One morning, travelling into Moscow, Natasha meets Ilia (Ivan Kobal-Samborskii), coming to Moscow to study. Whilst their initial meeting is hardly propitious, when Natasha meets Ilia again and finds that he is homeless she takes pity on him. She arranges a marriage of convenience so he can take up residence in ‘her room’ at Madame Irene’s. The film then follows the development of the conflict this arrangement produces with Madame Irene and Nikolai and also the developing relationship between Natasha and Ilia.

The plot is complicated further when Nikolai gives Natasha a Golden Premium Bond ticket instead of wages. The Premium Bonds were part of the State loan raising system, not that different from such lotteries in capitalist societies. The prizes could run into thousands of roubles. In fact, the film was a commission to the Mezhrabpom-Rus studio for a film to publicise the State Loan system. Apparently the script by Valentin Turkin and Vadim Shershenevich was a slim affair. And Barnet developed the project considerably in production. This enabled him to develop the central characters, who are both psychologically believable and attractive subjects. This also downplayed the function of the State Loan System to a degree, though the prize draw is important in the resolution of the film.

As in the better known The House on Trubnaya Square (Dom na Trubnoi, 1928) the film features an innocent arriving in the big city, though here it is a man rather than a young girl. So Natasha is the experienced and worldly-wise citizen. Also as in Trubnaya Square the point of conflict resolves round the petty bourgeoisie. As in that film Madame Irene and Nikolai seem to be NEP-people – entrepreneurs who took advantage of the New Economic Policy introduced following the ravages of the Civil War. Madame Irene and her husband indulge themselves in a similar fashion to the NEP-people in Trubnaya Square: both films feature indulgent and extravagant dinner parties. And both sets of employers exploit ordinary working people – the gold standard of Soviet citizenry.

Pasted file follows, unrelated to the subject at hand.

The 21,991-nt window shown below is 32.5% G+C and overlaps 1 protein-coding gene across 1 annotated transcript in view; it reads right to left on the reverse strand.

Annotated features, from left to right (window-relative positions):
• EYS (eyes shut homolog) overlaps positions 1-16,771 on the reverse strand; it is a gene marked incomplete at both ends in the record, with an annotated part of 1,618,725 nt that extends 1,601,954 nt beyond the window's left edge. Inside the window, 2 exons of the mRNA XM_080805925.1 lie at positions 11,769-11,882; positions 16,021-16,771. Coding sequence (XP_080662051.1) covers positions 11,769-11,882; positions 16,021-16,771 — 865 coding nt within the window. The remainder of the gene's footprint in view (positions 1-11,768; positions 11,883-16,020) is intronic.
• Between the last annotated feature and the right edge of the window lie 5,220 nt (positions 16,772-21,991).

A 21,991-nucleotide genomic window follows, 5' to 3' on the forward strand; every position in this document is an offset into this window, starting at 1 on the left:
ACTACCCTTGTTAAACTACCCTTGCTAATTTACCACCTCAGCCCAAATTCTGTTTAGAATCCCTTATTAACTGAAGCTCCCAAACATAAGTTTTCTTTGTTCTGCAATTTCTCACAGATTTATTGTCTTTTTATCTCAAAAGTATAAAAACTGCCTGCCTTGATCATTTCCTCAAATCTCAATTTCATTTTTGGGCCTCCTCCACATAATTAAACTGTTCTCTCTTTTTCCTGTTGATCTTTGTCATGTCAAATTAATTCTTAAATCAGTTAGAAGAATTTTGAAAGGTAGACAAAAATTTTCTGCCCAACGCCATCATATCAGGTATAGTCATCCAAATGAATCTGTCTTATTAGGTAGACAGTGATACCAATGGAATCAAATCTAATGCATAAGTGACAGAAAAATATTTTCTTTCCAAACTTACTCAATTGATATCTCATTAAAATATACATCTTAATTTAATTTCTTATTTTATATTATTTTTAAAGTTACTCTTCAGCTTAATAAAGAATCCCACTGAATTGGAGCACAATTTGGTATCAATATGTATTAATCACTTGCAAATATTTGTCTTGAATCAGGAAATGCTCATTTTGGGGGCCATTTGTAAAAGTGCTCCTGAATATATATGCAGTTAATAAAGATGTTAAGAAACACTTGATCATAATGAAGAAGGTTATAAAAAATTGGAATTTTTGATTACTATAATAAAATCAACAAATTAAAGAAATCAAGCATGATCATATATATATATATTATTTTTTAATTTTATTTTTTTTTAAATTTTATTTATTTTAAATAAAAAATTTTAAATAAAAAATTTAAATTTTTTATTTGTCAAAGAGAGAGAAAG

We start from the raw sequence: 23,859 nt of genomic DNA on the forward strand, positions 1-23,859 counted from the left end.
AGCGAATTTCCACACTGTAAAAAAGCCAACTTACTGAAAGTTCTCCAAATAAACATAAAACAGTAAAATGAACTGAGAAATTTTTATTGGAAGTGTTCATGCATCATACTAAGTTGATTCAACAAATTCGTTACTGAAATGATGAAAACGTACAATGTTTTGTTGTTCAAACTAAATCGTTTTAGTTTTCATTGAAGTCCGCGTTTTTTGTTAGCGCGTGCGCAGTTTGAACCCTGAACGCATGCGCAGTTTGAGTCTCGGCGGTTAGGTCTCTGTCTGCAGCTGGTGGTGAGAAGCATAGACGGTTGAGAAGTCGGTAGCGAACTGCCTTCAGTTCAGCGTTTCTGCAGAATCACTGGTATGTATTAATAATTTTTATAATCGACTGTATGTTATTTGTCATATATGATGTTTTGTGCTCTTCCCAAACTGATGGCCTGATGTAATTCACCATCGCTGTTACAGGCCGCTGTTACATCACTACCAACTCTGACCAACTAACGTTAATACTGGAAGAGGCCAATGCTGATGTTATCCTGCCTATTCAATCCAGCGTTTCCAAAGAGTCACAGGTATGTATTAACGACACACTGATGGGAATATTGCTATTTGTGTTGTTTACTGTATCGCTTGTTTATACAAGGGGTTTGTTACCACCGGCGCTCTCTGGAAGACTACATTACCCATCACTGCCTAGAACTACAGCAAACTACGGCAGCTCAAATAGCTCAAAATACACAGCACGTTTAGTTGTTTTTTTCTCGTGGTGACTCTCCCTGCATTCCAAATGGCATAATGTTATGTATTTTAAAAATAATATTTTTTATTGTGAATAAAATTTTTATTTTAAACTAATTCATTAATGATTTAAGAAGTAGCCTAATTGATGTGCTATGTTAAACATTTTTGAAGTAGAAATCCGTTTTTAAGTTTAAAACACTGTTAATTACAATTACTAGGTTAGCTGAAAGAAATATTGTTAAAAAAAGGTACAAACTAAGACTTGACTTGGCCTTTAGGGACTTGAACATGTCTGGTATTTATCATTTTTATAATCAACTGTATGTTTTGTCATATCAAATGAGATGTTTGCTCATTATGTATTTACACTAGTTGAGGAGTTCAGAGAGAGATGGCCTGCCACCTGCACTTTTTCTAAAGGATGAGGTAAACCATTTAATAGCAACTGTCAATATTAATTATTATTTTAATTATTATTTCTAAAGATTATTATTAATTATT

Barnet already shows himself adept at comedy, including visual humour and gags. In Natasha’s village there is a narrow bridge over a frozen stream on the way to the station: several mishaps occur here. There are some delightful scenes revolving round the furniture or lack of it in the disputed room. And the shy courtship of Natasha and Ilia has delightful moments and presents a strong and autonomous heroine. The mise en scène is sued to great effect. One set is the kitchen in the shop cum household, usually filed with drying laundry. There are several scenes where the white sheets are used to great comic effect: these same props also feature in The House in Trubnaya Square.